“Going and taking care of the trash helped me reflect on the game, just kind of, ‘What are we here for?’” Mt. Vernon offensive lineman Josiah Nelson told The Everett (Washington) Daily Herald. “You realize there is another football game. I need to think about what I’m doing in this game and take of it in the next one.”
While many of the opposing players, fans, coaches and administrators have had puzzled looks on their faces when the Mt. Vernon players enter the stands, some have also communicated with Silver to express their thanks for performing such a positive task despite the circumstances.
Silver himself was humbled this season when Mt. Vernon played Cascade, which the Bulldogs defeated 28-0. As the normal routine began, it quickly became an even more extraordinary act when the Bruins joined in to help clean the bleachers with the very players who had just shut them out.
It was the first time an opposing team assisted with the clean up. Silver said as the players worked a Cascade supporter approached him thanking him, for what he has done.
“We were never looking to get attention for doing it,” Silver said. “It was humbling when people were telling me thank you for it. (The Cascade supporter) said, ‘you are not just changing your community,’ as he pointed to the stands, ‘you’re changing our community too.’”
The moment sparked Silver’s wife to send the Cascade principal Cathy Woods an email acknowledging the character of the Bruins football team and cheer squad while expressing her thanks for their generous act.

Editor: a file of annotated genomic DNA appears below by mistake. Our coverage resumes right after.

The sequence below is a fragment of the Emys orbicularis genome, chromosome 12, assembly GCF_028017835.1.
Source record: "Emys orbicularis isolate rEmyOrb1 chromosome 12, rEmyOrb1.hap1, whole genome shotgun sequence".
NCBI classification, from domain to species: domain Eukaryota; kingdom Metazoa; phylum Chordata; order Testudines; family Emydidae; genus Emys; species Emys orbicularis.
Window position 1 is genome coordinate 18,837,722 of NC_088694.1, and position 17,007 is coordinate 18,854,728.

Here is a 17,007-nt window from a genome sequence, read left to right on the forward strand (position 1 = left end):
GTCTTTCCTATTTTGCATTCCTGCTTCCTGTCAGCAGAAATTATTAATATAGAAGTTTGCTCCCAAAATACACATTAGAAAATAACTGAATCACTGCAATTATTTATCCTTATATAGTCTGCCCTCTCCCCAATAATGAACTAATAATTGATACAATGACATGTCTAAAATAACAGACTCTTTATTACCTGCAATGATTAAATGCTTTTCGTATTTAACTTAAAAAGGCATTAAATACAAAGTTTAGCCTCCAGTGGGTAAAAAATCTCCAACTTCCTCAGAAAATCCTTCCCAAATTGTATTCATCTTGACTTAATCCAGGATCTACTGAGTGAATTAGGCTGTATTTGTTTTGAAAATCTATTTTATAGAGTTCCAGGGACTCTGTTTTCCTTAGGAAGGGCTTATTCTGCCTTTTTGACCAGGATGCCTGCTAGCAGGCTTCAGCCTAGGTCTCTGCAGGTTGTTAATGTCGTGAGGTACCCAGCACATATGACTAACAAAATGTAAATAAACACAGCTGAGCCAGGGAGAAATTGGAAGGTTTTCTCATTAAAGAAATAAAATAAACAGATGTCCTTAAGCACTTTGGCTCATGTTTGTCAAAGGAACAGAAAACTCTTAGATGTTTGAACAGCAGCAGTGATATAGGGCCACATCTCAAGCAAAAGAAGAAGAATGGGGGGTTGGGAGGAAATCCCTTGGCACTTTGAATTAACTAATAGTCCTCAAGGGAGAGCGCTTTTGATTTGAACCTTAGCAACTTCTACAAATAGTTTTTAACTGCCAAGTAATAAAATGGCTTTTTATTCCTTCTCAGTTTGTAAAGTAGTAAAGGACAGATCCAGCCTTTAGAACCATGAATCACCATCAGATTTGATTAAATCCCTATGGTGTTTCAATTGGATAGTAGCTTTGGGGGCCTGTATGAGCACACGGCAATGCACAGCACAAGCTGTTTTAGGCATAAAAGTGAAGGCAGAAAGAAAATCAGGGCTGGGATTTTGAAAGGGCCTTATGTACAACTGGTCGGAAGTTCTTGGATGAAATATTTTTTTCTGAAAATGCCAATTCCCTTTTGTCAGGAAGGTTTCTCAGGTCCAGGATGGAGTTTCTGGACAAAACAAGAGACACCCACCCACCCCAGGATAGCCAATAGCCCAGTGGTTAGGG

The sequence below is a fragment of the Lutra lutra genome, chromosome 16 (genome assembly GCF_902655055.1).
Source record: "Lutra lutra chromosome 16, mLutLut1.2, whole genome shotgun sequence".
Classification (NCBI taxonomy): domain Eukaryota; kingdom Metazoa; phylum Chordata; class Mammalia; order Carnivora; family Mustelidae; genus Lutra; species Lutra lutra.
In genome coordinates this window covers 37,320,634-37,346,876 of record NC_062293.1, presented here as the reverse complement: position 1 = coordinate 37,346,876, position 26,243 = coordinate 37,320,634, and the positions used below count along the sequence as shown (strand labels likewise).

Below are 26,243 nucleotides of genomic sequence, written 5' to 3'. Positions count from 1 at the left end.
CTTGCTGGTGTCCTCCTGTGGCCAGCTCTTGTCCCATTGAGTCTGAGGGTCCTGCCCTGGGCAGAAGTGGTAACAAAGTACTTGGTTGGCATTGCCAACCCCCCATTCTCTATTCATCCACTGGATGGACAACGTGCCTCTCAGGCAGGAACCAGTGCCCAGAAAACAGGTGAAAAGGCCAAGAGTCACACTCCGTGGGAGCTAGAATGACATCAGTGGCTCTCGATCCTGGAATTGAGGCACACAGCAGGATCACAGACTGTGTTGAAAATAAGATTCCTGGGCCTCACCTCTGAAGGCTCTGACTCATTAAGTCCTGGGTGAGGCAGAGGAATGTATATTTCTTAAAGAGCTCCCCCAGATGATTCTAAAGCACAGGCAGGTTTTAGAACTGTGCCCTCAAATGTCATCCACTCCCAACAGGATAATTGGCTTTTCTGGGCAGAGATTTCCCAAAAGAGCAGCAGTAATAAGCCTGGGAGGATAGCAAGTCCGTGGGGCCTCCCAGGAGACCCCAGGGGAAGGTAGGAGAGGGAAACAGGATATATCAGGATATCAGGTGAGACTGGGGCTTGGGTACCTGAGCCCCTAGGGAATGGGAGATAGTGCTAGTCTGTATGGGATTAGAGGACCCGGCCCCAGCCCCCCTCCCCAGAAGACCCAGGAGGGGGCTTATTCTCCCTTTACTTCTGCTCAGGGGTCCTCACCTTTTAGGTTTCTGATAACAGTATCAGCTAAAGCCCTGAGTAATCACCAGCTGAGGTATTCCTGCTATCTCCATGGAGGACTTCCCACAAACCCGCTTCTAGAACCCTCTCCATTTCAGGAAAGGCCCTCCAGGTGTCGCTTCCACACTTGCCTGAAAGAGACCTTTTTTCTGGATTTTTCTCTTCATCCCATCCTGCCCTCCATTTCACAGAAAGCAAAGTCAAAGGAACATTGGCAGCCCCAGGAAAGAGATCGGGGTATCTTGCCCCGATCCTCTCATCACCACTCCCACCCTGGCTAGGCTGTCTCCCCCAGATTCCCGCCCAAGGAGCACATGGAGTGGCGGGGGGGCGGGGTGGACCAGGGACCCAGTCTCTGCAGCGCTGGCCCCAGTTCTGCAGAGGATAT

“While the outcome of the game was disappointing for our team, I know the real outcome is the leadership, team spirit, and character that both programs and student bodies showed,” Woods wrote in a reply email. “I only hope that the role model your team has been will continue to inspire others to join in and for our team to pay it forward.”
This season the Bulldogs finished 3-7 after posting a 7-3 record the year before. They managed a hard-fought 17-14 victory to close out the season against the Stanwood (Washington) High School Spartans.
Silver and his wife wanted to express their thanks to the players for their hard work and dedication throughout the season and give them the night off from trash duty. But, the players declined the offer and Silver said the team had a collective statement.
“That is not what we do. We pick up the trash, it doesn’t matter what type of game it is. We pick up the trash.”
The message Silver hopes his players get from this experience is more than just how to pick up trash.
“When you go out into the real world people are not there for you as much (as when in high school),” he said. “Sometimes things are difficult and you have to take one step at a time and pick up the trash and keep going. I know it is cliché, but you don’t lose unless you decide to quit. We never said it was going to be easy, but we did say that it was going to be worth it.”
Jason Haddix is coordinator of sports at the NFHS after serving internships in the Publications/Communications Department. He is a 2013 graduate of Indiana University-Purdue University Indianapolis where he earned a bachelor’s degree in medical imaging and a certificate in journalism.